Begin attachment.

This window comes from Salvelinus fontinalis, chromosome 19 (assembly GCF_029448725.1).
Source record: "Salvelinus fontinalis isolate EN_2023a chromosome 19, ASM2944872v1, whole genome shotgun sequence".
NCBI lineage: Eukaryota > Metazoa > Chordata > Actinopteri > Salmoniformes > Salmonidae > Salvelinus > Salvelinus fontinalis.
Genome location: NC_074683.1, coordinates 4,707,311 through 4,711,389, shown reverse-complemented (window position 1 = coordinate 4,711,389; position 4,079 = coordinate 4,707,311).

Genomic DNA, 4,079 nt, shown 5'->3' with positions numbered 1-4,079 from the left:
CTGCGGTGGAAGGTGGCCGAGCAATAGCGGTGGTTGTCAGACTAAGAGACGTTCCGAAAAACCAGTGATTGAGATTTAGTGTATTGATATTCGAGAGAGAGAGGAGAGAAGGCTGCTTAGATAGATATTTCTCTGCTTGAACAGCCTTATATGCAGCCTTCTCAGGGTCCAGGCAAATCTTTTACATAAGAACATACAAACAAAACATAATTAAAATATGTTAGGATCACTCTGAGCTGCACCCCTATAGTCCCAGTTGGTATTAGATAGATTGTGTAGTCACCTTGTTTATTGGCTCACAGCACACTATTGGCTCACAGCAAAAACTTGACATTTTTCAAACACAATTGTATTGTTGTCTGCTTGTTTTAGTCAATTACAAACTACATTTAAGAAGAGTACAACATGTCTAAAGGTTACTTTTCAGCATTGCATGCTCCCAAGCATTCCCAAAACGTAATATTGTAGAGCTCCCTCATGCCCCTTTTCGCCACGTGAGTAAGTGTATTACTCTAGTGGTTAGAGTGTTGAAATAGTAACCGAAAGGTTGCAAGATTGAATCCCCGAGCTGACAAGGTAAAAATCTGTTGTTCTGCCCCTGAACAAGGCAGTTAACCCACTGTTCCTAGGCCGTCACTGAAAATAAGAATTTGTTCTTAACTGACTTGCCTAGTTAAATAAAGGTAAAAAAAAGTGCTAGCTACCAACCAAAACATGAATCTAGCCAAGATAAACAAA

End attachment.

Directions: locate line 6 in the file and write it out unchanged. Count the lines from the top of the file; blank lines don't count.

CTGCGGTGGAAGGTGGCCGAGCAATAGCGGTGGTTGTCAGACTAAGAGACGTTCCGAAAAACCAGTGATTGAGATTTAGTGTATTGATATTCGAGAGAGAGAGGAGAGAAGGCTGCTTAGATAGATATTTCTCTGCTTGAACAGCCTTATATGCAGCCTTCTCAGGGTCCAGGCAAATCTTTTACATAAGAACATACAAACAAAACATAATTAAAATATGTTAGGATCACTCTGAGCTGCACCCCTATAGTCCCAGTTGGTATTAGATAGATTGTGTAGTCACCTTGTTTATTGGCTCACAGCACACTATTGGCTCACAGCAAAAACTTGACATTTTTCAAACACAATTGTATTGTTGTCTGCTTGTTTTAGTCAATTACAAACTACATTTAAGAAGAGTACAACATGTCTAAAGGTTACTTTTCAGCATTGCATGCTCCCAAGCATTCCCAAAACGTAATATTGTAGAGCTCCCTCATGCCCCTTTTCGCCACGTGAGTAAGTGTATTACTCTAGTGGTTAGAGTGTTGAAATAGTAACCGAAAGGTTGCAAGATTGAATCCCCGAGCTGACAAGGTAAAAATCTGTTGTTCTGCCCCTGAACAAGGCAGTTAACCCACTGTTCCTAGGCCGTCACTGAAAATAAGAATTTGTTCTTAACTGACTTGCCTAGTTAAATAAAGGTAAAAAAAAGTGCTAGCTACCAACCAAAACATGAATCTAGCCAAGATAAACAAA